mold in rentals

Though asbestos and lead paint are well known health and safety hazards, another environmental hazard is also causing problems. There have been multi million dollar cases involving symptoms like chronic fatigue, nausea, hemorrhaging, asthma and rashes- that are all potentially linked to one thing: toxic mold in rentals.

Whether you are a tenant, a property manager, or a landlord, you need to know what to look for and where you stand in terms of liability. The best way to do this is to prevent mold before it becomes an issue.

Most people realize that there are different types of mold, but they don’t realize that the different types can cause different problems. Some mold is obvious, because well, it’s gross, it looks gross, and it smells gross. Others, however, you don’t even realize they’re there, because they are growing between the walls, under your floors, or in basements.

Ultimately, the source of the mold is where you want to take care of matters. Mold cannot grow without a good moisture source. When you live in a naturally more humid state or area, you are probably going to have more of an issue than say, someone who lives in a drier climate.

Right now, it’s still up in the air about what mold does and does not do, respective of health. This becomes even more so when you get into which molds are doing what, and what risks they pose. However, for people who have been injured or become sick because of mold spores, there’s very little doubt that there is some impact. One of the areas of concern is whether or not someone has inhaled spores or ingested them- and there are new tests out there that can help with that.

Where it gets a little unclear is, what mold is truly hazardous and what is not? Most mold isn’t going to hurt you. If you’ve got some kind of gross slime on your shower tile- odds are, this isn’t going to make you sick. It’s just gross. However, the CDC has a wealth of information that can help you to determine if you’re dealing with mold that is dangerous or not.

So, what can you do if you’re renting and you have found toxic mold in your home? Unfortunately, there have only been a small handful of places where mold laws have been laid down respective of regulations. There are a few states and cities that have enacted mold laws. To find out if you are in one such area, you can go to the Environmental Health Legislation Databases Guide in the National Conference of State Legislatures and do a search for mold.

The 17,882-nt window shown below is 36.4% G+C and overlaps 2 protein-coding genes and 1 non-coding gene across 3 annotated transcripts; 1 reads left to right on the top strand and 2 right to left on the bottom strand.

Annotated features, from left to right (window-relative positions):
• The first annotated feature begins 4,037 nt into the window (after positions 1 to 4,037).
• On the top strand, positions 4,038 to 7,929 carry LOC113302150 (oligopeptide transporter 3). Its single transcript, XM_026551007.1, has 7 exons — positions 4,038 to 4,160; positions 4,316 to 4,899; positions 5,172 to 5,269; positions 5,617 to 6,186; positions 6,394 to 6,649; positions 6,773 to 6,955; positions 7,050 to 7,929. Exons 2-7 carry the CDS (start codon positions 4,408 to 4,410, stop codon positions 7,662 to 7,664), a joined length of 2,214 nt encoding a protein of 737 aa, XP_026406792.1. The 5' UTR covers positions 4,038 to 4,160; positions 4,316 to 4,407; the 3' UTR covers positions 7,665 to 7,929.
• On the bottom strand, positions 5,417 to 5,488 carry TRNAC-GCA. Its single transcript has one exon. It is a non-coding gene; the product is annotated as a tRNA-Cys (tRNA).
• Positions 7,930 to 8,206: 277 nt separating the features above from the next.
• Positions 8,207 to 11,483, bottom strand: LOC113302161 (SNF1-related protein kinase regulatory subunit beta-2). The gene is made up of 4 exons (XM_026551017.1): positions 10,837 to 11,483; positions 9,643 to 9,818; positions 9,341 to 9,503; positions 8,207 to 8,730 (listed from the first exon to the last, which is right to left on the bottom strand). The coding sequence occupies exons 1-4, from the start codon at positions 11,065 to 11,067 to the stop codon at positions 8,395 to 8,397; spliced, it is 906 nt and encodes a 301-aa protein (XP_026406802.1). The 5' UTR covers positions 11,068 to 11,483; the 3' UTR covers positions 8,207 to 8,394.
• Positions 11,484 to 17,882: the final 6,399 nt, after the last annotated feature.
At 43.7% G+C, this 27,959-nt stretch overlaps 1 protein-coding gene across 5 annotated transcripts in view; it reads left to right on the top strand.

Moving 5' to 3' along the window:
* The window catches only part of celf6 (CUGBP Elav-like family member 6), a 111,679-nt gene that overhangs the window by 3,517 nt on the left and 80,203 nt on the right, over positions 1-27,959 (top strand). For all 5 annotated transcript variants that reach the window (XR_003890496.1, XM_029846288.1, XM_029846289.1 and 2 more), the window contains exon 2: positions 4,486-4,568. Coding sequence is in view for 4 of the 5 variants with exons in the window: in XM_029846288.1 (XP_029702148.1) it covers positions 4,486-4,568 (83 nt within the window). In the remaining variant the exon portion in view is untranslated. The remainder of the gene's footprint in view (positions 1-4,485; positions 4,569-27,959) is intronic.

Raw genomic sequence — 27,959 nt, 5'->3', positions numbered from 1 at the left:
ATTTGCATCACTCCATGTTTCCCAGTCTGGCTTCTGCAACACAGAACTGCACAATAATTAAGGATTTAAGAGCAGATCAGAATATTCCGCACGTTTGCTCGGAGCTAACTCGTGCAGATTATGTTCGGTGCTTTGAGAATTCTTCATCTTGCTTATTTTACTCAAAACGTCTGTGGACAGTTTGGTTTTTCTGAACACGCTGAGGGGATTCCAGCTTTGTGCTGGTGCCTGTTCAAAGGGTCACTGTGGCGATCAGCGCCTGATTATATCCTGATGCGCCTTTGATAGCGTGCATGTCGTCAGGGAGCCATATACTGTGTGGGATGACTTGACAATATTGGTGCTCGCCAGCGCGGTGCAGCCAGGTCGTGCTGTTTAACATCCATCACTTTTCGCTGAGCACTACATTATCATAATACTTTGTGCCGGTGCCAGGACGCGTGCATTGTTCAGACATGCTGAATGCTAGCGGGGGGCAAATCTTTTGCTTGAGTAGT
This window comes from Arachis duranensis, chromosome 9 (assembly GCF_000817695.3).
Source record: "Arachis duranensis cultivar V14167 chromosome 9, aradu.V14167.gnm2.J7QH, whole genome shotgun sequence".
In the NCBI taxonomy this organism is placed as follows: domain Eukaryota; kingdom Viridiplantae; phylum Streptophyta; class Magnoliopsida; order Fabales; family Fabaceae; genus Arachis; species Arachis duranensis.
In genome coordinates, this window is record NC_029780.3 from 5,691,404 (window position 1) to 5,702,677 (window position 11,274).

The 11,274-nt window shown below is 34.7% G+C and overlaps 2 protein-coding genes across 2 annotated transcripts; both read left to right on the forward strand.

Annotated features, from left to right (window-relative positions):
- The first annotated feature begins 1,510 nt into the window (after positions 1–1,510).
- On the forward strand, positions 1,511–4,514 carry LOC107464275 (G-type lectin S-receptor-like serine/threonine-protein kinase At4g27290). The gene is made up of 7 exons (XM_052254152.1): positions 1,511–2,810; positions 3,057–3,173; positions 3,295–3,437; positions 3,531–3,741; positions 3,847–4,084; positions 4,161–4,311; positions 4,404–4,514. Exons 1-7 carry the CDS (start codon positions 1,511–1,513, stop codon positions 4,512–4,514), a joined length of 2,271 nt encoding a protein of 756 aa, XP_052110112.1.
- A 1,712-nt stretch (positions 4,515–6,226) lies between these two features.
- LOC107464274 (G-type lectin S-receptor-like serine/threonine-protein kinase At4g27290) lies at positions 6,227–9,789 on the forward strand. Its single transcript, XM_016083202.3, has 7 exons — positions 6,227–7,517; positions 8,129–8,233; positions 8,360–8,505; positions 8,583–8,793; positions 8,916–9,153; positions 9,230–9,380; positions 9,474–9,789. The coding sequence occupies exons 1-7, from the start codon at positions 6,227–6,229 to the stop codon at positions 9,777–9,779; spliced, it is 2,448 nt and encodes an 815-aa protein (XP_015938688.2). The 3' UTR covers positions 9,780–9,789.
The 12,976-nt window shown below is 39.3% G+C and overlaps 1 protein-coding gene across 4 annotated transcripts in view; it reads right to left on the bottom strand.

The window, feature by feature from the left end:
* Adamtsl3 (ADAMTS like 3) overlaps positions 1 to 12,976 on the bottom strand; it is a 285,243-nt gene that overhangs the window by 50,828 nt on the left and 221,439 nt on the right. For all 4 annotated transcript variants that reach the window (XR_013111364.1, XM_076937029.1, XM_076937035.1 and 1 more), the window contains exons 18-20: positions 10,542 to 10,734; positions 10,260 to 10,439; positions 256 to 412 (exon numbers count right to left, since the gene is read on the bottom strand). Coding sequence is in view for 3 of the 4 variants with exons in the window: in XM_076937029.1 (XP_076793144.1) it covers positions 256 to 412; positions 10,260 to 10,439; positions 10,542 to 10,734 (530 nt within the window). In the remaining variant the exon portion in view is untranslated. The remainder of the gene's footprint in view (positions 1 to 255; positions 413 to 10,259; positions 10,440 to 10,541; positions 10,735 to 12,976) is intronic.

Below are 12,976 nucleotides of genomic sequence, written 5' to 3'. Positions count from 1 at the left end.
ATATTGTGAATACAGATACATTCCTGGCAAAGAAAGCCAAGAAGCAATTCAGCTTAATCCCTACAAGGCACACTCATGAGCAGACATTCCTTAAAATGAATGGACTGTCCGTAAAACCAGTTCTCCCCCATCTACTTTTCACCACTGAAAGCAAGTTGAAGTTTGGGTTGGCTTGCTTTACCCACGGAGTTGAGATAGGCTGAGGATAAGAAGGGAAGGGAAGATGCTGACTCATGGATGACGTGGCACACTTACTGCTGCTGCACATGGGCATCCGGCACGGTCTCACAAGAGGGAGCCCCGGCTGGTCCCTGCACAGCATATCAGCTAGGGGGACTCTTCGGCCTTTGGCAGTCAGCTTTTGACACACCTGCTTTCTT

Apart from that, you may still have some recourse. Because mold occurs due to moisture, the issue might be one of habitability- that is, if the mold is caused by an issue that is covered under landlord tenant law. If the mold is a result of a repair that the landlord should have made but did not, then, it may be something actionable.

Join the conversation! 3 Comments

  1. Where did this info come from ? There is several documents and studies by the government and other colleges that show mold is indeed dangerous and elevated mold spores in a home make it very unsafe, even dangerous for those In contact with it. Most think mold can be treated with bleach or a vinager concoction , this is however false. Mold has to be treated and killed using natrual enzymes or a antimicrobial product.

  2. Matt, you’re absolutely right here. I think what’s being said here relates to the types of mold. It’s well known that black mold is dangerous and should be treated properly, but some other forms of mold are arguably not really dangerous. Of course, the jury is out on some of that data. The linked reference to the CDC article is great for identification of harmful molds. The point being made is that not all mold is going to kill you and get you deathly sick.

    I think the best reaction when in doubt is to have it properly examined though. Sometimes black mold may seem like simple household mold.

  3. Personally, I wouldn’t doubt that molds of most types can have a detrimental health impact- but, the sources I saw seemed a little conflicting. For instance, the CDC says that they have been linked to allergies- particularly, black mold or stachybotrys. Then my state’s page on the subject says it’s not definitive. Most sources do agree however that it isn’t something you should just ignore. Anecdotally, my girlfriend and middle child are very sensitive to mold- so, we tend to be very careful. I did read some really interesting studies that do indicate the dangers are far greater than the CDC is saying, however, they were not from sources that are generally recognized as valid for citation. (I’m not saying that I disagree or agree with those sources, just that they aren’t recognized.)

    http://www.cdc.gov/mold/stachy.htm
    http://health.mo.gov/living/environment/indoorair/mold.php

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Kurt Kroeck has written articles in real estate, law, and art related niches for a number of high profile publications. He is an avid WW2 re-enactor, artist in graphite, charcoal, and digital media. He volunteers in animal rescue and enjoys spending time with his children.

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